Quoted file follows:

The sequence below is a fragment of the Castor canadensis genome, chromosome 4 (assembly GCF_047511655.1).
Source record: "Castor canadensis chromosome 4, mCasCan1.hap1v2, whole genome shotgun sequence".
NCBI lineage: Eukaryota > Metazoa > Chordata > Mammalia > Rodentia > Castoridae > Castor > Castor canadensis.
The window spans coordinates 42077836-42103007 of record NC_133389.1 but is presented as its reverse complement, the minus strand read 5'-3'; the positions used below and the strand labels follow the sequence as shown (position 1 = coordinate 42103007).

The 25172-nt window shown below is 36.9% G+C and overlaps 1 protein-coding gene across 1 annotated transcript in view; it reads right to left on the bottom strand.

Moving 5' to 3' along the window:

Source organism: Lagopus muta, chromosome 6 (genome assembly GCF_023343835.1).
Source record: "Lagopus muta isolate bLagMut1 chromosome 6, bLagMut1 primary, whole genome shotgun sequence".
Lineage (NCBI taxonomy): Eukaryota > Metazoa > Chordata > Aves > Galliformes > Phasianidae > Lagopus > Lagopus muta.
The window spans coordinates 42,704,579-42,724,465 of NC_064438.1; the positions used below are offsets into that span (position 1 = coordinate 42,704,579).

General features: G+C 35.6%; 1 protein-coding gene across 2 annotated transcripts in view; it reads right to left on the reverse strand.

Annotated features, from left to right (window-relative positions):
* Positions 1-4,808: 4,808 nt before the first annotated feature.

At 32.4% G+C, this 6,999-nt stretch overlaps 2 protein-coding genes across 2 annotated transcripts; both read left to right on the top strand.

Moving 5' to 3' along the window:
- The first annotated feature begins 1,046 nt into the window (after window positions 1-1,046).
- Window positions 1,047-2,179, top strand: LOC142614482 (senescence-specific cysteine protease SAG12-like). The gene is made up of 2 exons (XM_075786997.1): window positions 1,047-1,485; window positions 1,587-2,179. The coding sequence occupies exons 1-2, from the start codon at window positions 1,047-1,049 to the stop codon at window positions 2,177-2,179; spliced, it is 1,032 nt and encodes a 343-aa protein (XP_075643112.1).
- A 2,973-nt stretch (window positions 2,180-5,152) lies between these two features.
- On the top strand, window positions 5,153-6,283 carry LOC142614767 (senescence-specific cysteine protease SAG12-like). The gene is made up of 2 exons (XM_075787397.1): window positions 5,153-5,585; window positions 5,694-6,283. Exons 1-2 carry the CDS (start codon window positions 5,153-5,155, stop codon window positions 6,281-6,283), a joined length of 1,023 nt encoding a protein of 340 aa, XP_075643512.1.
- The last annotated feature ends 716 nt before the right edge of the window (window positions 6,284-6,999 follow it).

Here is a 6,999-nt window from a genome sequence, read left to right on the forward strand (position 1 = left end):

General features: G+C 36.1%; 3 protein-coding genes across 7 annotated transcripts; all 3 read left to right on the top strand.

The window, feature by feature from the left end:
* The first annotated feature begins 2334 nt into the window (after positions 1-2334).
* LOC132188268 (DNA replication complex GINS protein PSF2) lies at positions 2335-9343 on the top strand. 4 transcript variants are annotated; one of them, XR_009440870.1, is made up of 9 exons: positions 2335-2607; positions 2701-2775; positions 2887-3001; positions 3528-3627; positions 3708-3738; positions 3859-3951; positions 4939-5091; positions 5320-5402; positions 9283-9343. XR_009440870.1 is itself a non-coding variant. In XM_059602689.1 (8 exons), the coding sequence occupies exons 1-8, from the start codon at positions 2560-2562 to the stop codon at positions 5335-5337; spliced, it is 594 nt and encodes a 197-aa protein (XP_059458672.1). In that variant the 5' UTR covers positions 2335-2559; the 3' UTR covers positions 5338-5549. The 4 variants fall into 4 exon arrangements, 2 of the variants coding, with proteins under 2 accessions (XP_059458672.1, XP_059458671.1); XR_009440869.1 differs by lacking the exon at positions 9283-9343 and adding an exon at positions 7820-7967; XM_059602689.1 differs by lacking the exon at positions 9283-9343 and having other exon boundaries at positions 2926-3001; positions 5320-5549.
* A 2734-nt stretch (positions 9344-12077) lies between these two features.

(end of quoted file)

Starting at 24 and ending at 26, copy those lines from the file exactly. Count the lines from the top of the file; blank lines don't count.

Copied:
* The first annotated feature begins 2334 nt into the window (after positions 1-2334).
* LOC132188268 (DNA replication complex GINS protein PSF2) lies at positions 2335-9343 on the top strand. 4 transcript variants are annotated; one of them, XR_009440870.1, is made up of 9 exons: positions 2335-2607; positions 2701-2775; positions 2887-3001; positions 3528-3627; positions 3708-3738; positions 3859-3951; positions 4939-5091; positions 5320-5402; positions 9283-9343. XR_009440870.1 is itself a non-coding variant. In XM_059602689.1 (8 exons), the coding sequence occupies exons 1-8, from the start codon at positions 2560-2562 to the stop codon at positions 5335-5337; spliced, it is 594 nt and encodes a 197-aa protein (XP_059458672.1). In that variant the 5' UTR covers positions 2335-2559; the 3' UTR covers positions 5338-5549. The 4 variants fall into 4 exon arrangements, 2 of the variants coding, with proteins under 2 accessions (XP_059458672.1, XP_059458671.1); XR_009440869.1 differs by lacking the exon at positions 9283-9343 and adding an exon at positions 7820-7967; XM_059602689.1 differs by lacking the exon at positions 9283-9343 and having other exon boundaries at positions 2926-3001; positions 5320-5549.
* A 2734-nt stretch (positions 9344-12077) lies between these two features.